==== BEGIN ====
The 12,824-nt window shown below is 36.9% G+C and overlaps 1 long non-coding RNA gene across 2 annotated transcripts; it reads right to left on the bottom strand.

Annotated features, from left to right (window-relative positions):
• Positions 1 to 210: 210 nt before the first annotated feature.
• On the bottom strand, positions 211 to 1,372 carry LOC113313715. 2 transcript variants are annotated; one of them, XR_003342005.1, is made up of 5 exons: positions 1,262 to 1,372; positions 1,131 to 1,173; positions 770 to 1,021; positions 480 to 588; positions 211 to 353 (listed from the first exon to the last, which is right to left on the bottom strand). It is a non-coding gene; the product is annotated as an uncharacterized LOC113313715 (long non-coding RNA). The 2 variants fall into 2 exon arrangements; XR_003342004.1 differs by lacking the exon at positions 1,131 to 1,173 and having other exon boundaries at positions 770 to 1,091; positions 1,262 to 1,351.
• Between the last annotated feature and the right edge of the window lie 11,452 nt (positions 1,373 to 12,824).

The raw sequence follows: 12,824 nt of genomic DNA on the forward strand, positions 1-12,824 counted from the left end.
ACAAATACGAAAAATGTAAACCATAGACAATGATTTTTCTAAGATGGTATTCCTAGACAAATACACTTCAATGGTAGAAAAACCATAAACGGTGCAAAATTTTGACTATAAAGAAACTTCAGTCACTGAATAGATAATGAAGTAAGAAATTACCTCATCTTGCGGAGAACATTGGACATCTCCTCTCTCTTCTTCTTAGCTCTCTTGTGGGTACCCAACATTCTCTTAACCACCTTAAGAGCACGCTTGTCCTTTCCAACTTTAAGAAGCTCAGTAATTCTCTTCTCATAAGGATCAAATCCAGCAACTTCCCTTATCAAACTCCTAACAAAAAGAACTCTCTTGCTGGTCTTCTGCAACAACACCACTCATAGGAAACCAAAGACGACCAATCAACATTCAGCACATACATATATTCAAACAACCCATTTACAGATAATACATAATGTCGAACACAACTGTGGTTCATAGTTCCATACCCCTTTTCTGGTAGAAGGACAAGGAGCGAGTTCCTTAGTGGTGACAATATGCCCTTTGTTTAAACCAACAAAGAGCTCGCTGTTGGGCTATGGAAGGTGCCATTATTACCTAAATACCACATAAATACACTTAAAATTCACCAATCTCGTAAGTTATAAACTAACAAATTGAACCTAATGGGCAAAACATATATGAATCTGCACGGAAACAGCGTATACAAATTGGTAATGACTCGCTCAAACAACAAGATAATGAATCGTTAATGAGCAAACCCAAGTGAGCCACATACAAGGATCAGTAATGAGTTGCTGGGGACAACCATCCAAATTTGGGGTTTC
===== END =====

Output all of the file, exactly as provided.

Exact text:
The 12,824-nt window shown below is 36.9% G+C and overlaps 1 long non-coding RNA gene across 2 annotated transcripts; it reads right to left on the bottom strand.

Annotated features, from left to right (window-relative positions):
• Positions 1 to 210: 210 nt before the first annotated feature.
• On the bottom strand, positions 211 to 1,372 carry LOC113313715. 2 transcript variants are annotated; one of them, XR_003342005.1, is made up of 5 exons: positions 1,262 to 1,372; positions 1,131 to 1,173; positions 770 to 1,021; positions 480 to 588; positions 211 to 353 (listed from the first exon to the last, which is right to left on the bottom strand). It is a non-coding gene; the product is annotated as an uncharacterized LOC113313715 (long non-coding RNA). The 2 variants fall into 2 exon arrangements; XR_003342004.1 differs by lacking the exon at positions 1,131 to 1,173 and having other exon boundaries at positions 770 to 1,091; positions 1,262 to 1,351.
• Between the last annotated feature and the right edge of the window lie 11,452 nt (positions 1,373 to 12,824).

The raw sequence follows: 12,824 nt of genomic DNA on the forward strand, positions 1-12,824 counted from the left end.
ACAAATACGAAAAATGTAAACCATAGACAATGATTTTTCTAAGATGGTATTCCTAGACAAATACACTTCAATGGTAGAAAAACCATAAACGGTGCAAAATTTTGACTATAAAGAAACTTCAGTCACTGAATAGATAATGAAGTAAGAAATTACCTCATCTTGCGGAGAACATTGGACATCTCCTCTCTCTTCTTCTTAGCTCTCTTGTGGGTACCCAACATTCTCTTAACCACCTTAAGAGCACGCTTGTCCTTTCCAACTTTAAGAAGCTCAGTAATTCTCTTCTCATAAGGATCAAATCCAGCAACTTCCCTTATCAAACTCCTAACAAAAAGAACTCTCTTGCTGGTCTTCTGCAACAACACCACTCATAGGAAACCAAAGACGACCAATCAACATTCAGCACATACATATATTCAAACAACCCATTTACAGATAATACATAATGTCGAACACAACTGTGGTTCATAGTTCCATACCCCTTTTCTGGTAGAAGGACAAGGAGCGAGTTCCTTAGTGGTGACAATATGCCCTTTGTTTAAACCAACAAAGAGCTCGCTGTTGGGCTATGGAAGGTGCCATTATTACCTAAATACCACATAAATACACTTAAAATTCACCAATCTCGTAAGTTATAAACTAACAAATTGAACCTAATGGGCAAAACATATATGAATCTGCACGGAAACAGCGTATACAAATTGGTAATGACTCGCTCAAACAACAAGATAATGAATCGTTAATGAGCAAACCCAAGTGAGCCACATACAAGGATCAGTAATGAGTTGCTGGGGACAACCATCCAAATTTGGGGTTTC